Kauai-born journalist covered globe


POSTED: Monday, April 05, 2010

Ken Kashiwahara covered the fall of Saigon for the ABC network 35 years ago and calls it “;my most memorable story.”;

Hilary Brown and Kashiwahara were the last two news correspondents in the region. As Saigon fell to the North Vietnamese, Americans and Vietnamese were fleeing the country. Kashiwahara witnessed a baby crushed by the wheels of a bus in the panic that ensued.

“;That typifies the chaos, fear and anarchy of the last day,”; he said. “;You were seeing a country fall apart and collapse.”;

Like Connie Chung, Kashiwahara was among the first Asian-American broadcast journalists to appear on national television. An Emmy Award-winning broadcast journalist, Kashiwahara spent 25 years as an ABC correspondent, covering some of the biggest national and international news events, after getting his start in Hawaii.

Kashiwahara was born in Waimea, Kauai, and moved to Okinawa with his family at age 10. The family later moved to Pennsylvania, then Maryland, where he graduated from high school.


In 1960, Kashiwahara returned to Hawaii and enrolled as a premed student at the University of Hawaii. He soon became fascinated by the medium of television and decided to switch degrees, transferring to San Francisco State College where he earned his broadcast degree. A five-year stint as a public information officer in the Air Force followed. While on R&R in Hawaii, he noticed the lack of Asian-Americans on local news stations and considered it odd in light of the isles' Asian demographic.

After leaving the military, he returned to Honolulu and in May 1969 was hired by KHVH radio. Within six months he was put on television, co-anchoring the KHVH (now KITV) news with Chuck Henry and Al Michaels. He credits KHVH TV/radio owner Bob Berger with giving him his break. His contemporaries at KHVH were Jim Manke, Don Rockwell, Linda Coble, Tom McWilliams, Doug Bruckner, Bart Fredo and Byron Baker.

In addition to anchoring the news, he also was a political correspondent at the state Capitol. “;Byron Baker really took me by the hand and showed me the ropes about Hawaii politics,”; Kashiwahara said.

IN 1971 he left KHVH news and joined Bob Sevey at KGMB, where he covered politics for the station and co-anchored the 10 o'clock news with Tim Tindall and a young sports anchor named Joe Moore.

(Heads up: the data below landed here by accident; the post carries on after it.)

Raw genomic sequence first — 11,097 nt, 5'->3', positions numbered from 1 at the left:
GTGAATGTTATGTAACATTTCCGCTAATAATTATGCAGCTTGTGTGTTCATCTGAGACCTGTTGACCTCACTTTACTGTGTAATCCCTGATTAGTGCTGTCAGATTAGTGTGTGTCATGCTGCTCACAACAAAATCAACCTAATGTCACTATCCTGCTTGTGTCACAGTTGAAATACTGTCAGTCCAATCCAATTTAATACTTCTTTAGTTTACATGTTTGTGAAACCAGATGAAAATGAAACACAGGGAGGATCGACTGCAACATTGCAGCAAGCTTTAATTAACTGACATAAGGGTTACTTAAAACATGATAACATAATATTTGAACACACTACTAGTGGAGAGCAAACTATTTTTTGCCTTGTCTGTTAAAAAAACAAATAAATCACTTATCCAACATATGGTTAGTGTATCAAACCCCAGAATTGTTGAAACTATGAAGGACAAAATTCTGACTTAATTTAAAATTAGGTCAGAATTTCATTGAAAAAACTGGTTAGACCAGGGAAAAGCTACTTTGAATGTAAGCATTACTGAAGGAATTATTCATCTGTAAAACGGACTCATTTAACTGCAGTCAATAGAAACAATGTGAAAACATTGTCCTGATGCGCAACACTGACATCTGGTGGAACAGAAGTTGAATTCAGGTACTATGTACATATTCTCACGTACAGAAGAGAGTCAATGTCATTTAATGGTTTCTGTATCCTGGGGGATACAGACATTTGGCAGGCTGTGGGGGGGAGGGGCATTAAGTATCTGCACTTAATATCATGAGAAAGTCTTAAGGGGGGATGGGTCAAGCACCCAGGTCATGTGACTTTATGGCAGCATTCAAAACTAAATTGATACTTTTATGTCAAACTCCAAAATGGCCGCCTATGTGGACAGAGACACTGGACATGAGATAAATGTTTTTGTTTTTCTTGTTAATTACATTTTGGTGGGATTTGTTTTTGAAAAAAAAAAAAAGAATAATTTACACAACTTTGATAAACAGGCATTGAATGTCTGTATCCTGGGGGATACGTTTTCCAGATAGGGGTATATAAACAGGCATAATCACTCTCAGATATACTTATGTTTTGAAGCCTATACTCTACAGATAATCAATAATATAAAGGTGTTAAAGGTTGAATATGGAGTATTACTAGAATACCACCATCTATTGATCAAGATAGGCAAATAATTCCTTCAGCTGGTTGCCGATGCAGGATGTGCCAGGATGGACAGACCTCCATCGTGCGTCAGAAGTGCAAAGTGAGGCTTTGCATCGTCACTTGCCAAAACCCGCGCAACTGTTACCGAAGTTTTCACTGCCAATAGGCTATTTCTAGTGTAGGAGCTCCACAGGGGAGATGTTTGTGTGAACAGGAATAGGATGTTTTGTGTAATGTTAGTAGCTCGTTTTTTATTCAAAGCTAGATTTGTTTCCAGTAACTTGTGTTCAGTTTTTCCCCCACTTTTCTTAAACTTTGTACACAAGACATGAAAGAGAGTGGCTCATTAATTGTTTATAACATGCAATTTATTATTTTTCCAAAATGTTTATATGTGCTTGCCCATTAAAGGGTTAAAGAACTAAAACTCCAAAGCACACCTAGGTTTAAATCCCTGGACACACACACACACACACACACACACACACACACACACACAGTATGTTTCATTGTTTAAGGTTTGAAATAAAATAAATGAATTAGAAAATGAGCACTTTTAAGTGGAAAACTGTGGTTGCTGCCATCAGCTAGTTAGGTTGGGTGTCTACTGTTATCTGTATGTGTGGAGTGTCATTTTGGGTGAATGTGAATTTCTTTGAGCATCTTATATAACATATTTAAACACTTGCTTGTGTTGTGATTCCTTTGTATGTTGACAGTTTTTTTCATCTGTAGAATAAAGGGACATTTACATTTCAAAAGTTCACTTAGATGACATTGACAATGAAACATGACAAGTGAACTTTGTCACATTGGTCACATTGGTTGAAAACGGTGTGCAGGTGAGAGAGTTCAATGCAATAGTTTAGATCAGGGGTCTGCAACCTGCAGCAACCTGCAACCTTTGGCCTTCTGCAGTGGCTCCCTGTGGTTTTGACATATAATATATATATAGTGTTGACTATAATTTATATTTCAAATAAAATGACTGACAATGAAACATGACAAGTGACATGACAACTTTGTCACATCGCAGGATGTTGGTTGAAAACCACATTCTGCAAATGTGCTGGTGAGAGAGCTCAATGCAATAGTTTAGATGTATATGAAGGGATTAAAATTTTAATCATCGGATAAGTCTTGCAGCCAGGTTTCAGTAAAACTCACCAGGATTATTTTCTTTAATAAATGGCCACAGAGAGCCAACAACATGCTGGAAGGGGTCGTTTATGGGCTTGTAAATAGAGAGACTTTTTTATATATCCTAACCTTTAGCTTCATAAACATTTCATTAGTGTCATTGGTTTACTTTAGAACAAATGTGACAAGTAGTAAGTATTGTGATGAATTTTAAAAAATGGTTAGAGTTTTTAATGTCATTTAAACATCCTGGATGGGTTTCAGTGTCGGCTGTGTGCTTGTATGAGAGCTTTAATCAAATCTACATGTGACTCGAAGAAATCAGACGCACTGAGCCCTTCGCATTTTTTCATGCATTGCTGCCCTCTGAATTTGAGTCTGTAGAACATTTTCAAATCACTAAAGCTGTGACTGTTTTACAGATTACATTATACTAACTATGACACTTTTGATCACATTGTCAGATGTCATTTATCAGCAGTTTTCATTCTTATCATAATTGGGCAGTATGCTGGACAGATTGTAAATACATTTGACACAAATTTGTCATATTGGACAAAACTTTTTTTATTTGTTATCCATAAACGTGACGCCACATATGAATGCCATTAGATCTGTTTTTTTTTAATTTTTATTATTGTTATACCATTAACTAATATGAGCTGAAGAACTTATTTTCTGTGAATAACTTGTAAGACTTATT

Late in 1972, Kashiwahara was hired at KABC News in Los Angeles, where he and Chuck Henry co-anchored the weekend news. Kashiwahara covered major news events in Southern California, including the Symbionese Liberation Army shootout involving kidnapped heiress Patty Hearst, and Richard Nixon's post-presidential exile in San Clemente, but he had higher aspirations.

“;The goal was to get to the network,”; he said. That goal was achieved in 1974 when he was hired at the ABC News Bureau in Los Angeles. Soon afterward he was sent to Vietnam.

“;It was a very good experience for me,”; he said.

Kashiwahara went on to cover the civil war in Beirut, Lebanon, and in 1978 was sent to the Philippines to cover the interim assembly elections. While in the Philippines he met his wife, Lupita Aquino.

In 1978, Kashiwahara opened the ABC News Bureau in San Francisco and became its bureau chief. During his years there, major news events included the assassinations of San Francisco Mayor George Moscone and city Supervisor Harvey Milk, the White Night Riots, Bay Area resident Jim Jones and his death cult, and the 1989 earthquake that left 63 dead and many more injured and homeless.

Kashiwahara was in New York City when the quake hit, but quickly returned home to discuss the impact of the quake on national television with ABC colleague Peter Jennings.

Kashiwahara retired in 1988 and the San Francisco Bureau closed. By then, “;news had become a business,”; he said.

Kashiwahara still lives in the Bay Area. He's enjoying playing golf, traveling, spending time with his children and grandchildren, and performing charity work.

“;I just finished anchoring a telethon for Kimochi, a wonderful nonprofit in (San Francisco's) Japantown,”; he said.

He returns to Hawaii at least once a year, most recently to answer questions for documentary filmmaker Tom Coffman's new movie, “;Ninoy Aquino & the Rise of People Power,”; about Philippine senator Benigno Aquino, Kashiwahara's brother-in-law, who was imprisoned by Ferdinand Marcos, exiled and assassinated upon his return to the Philippines.

A.J. McWhorter is a collector of film and videotape cataloging Hawaii's TV history. His column runs on the first Monday of each month. E-mail him at .(JavaScript must be enabled to view this email address).